Karma (“to do”, [meaning deed] meaning action, effect, destiny) is a term that comprises the entire cycle of cause and effect. Karma is a sum of all that an individual has done, is currently doing and will do. The effects of all deeds actively create present and future experiences, thus making one responsible for one’s own life, and the pain in others. In religions that incorporate reincarnation, karma extends through one’s present life and all past and future lives as well.
The “Law of Karma” is central in Hinduism, Sikhism, Buddhism, & Jainism. (These religions were formed in India). All living creatures are responsible for their karma – way of life – and for their release from samsara. As a term, it can be traced back to the early Upanishads.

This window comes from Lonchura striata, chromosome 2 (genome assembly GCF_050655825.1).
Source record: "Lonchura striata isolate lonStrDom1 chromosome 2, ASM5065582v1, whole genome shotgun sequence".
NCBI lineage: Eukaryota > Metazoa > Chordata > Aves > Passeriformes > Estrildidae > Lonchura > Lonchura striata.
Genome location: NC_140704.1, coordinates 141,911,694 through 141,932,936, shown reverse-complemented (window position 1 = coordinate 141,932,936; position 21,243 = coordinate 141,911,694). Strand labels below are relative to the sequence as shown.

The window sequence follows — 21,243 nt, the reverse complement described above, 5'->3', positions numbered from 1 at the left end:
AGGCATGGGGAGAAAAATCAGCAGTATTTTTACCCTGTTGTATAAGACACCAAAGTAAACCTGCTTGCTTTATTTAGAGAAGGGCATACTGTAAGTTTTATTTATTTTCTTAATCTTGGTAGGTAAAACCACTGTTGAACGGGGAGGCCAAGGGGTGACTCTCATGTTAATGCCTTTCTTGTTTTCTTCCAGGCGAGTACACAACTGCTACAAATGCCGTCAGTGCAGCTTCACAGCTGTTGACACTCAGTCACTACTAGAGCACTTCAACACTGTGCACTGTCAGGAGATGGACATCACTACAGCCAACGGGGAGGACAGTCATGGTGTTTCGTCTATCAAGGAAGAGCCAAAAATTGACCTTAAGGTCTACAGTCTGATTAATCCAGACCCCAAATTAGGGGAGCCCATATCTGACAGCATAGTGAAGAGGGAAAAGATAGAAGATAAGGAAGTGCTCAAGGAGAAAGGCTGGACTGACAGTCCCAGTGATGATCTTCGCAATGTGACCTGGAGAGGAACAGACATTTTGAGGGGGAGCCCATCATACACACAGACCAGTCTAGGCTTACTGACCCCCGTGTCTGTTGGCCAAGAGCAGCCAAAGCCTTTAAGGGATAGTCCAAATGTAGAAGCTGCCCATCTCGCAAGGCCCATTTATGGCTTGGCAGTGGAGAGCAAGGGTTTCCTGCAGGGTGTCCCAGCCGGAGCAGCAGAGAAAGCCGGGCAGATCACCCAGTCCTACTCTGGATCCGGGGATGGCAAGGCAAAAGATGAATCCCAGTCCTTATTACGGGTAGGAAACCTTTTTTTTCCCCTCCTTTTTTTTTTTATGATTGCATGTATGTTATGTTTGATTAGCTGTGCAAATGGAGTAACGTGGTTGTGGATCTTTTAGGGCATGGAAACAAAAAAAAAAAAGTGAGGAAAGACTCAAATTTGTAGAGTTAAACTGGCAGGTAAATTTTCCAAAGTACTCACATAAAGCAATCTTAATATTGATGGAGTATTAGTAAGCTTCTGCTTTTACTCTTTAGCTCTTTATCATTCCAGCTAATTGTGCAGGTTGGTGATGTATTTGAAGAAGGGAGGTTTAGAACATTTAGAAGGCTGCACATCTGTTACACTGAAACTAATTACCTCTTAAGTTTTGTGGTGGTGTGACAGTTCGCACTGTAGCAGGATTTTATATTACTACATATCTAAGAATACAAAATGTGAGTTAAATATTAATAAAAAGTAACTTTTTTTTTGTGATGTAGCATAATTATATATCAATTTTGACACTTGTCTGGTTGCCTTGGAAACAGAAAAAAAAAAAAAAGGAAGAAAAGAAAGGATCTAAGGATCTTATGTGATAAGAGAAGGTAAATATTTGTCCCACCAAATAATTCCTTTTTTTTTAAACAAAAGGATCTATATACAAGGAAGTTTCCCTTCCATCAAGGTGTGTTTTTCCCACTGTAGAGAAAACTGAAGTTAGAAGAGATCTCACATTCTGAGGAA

The Law of Karma is taught in the esoteric Christian tradition, Essenian and later Rosicrucian, as the “Law of Cause and Consequence/Effect” . However, this Western esoteric tradition adds that the essence of the teachings of Christ is that the law of sin and death may be overcome by Love, which will restore immortality.
The process view of release (moksha) from ego-consciousness (ahamkar) through individual responsibility for the totality of action with its inherent karma can be contrasted with the soteriological view of mainstream denominations of Christianity: grace is given by faith in the suffering, death and resurrection of a singular saviour.